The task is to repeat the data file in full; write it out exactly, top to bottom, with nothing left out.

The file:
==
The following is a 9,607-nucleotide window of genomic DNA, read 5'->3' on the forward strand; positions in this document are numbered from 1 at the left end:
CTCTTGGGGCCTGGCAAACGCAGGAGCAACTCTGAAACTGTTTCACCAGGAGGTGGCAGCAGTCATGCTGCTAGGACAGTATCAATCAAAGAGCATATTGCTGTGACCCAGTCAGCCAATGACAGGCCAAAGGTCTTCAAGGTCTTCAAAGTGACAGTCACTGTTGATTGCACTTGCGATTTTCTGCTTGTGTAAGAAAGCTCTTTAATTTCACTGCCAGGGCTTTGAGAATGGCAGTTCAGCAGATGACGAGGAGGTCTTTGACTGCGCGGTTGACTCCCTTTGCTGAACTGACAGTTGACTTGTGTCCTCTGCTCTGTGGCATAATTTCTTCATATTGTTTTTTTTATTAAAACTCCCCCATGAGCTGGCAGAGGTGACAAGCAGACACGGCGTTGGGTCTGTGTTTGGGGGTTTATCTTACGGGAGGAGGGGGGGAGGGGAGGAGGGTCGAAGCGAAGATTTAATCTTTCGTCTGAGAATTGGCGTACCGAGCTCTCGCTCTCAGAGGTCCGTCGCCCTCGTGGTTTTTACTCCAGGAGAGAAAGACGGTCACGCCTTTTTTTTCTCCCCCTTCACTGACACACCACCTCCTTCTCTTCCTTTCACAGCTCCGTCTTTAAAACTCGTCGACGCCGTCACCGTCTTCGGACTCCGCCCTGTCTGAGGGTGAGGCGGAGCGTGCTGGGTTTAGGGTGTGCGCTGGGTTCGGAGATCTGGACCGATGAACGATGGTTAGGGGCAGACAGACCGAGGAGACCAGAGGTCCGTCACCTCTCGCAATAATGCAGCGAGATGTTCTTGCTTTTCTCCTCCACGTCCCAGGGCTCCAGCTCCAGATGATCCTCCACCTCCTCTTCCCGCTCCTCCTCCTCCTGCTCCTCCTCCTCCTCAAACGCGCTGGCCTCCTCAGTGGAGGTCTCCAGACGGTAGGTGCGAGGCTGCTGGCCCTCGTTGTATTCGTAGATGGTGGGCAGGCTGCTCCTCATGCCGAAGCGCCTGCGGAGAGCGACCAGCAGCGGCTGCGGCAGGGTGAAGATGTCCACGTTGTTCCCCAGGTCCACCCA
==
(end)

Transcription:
The following is a 9,607-nucleotide window of genomic DNA, read 5'->3' on the forward strand; positions in this document are numbered from 1 at the left end:
CTCTTGGGGCCTGGCAAACGCAGGAGCAACTCTGAAACTGTTTCACCAGGAGGTGGCAGCAGTCATGCTGCTAGGACAGTATCAATCAAAGAGCATATTGCTGTGACCCAGTCAGCCAATGACAGGCCAAAGGTCTTCAAGGTCTTCAAAGTGACAGTCACTGTTGATTGCACTTGCGATTTTCTGCTTGTGTAAGAAAGCTCTTTAATTTCACTGCCAGGGCTTTGAGAATGGCAGTTCAGCAGATGACGAGGAGGTCTTTGACTGCGCGGTTGACTCCCTTTGCTGAACTGACAGTTGACTTGTGTCCTCTGCTCTGTGGCATAATTTCTTCATATTGTTTTTTTTATTAAAACTCCCCCATGAGCTGGCAGAGGTGACAAGCAGACACGGCGTTGGGTCTGTGTTTGGGGGTTTATCTTACGGGAGGAGGGGGGGAGGGGAGGAGGGTCGAAGCGAAGATTTAATCTTTCGTCTGAGAATTGGCGTACCGAGCTCTCGCTCTCAGAGGTCCGTCGCCCTCGTGGTTTTTACTCCAGGAGAGAAAGACGGTCACGCCTTTTTTTTCTCCCCCTTCACTGACACACCACCTCCTTCTCTTCCTTTCACAGCTCCGTCTTTAAAACTCGTCGACGCCGTCACCGTCTTCGGACTCCGCCCTGTCTGAGGGTGAGGCGGAGCGTGCTGGGTTTAGGGTGTGCGCTGGGTTCGGAGATCTGGACCGATGAACGATGGTTAGGGGCAGACAGACCGAGGAGACCAGAGGTCCGTCACCTCTCGCAATAATGCAGCGAGATGTTCTTGCTTTTCTCCTCCACGTCCCAGGGCTCCAGCTCCAGATGATCCTCCACCTCCTCTTCCCGCTCCTCCTCCTCCTGCTCCTCCTCCTCCTCAAACGCGCTGGCCTCCTCAGTGGAGGTCTCCAGACGGTAGGTGCGAGGCTGCTGGCCCTCGTTGTATTCGTAGATGGTGGGCAGGCTGCTCCTCATGCCGAAGCGCCTGCGGAGAGCGACCAGCAGCGGCTGCGGCAGGGTGAAGATGTCCACGTTGTTCCCCAGGTCCACCCA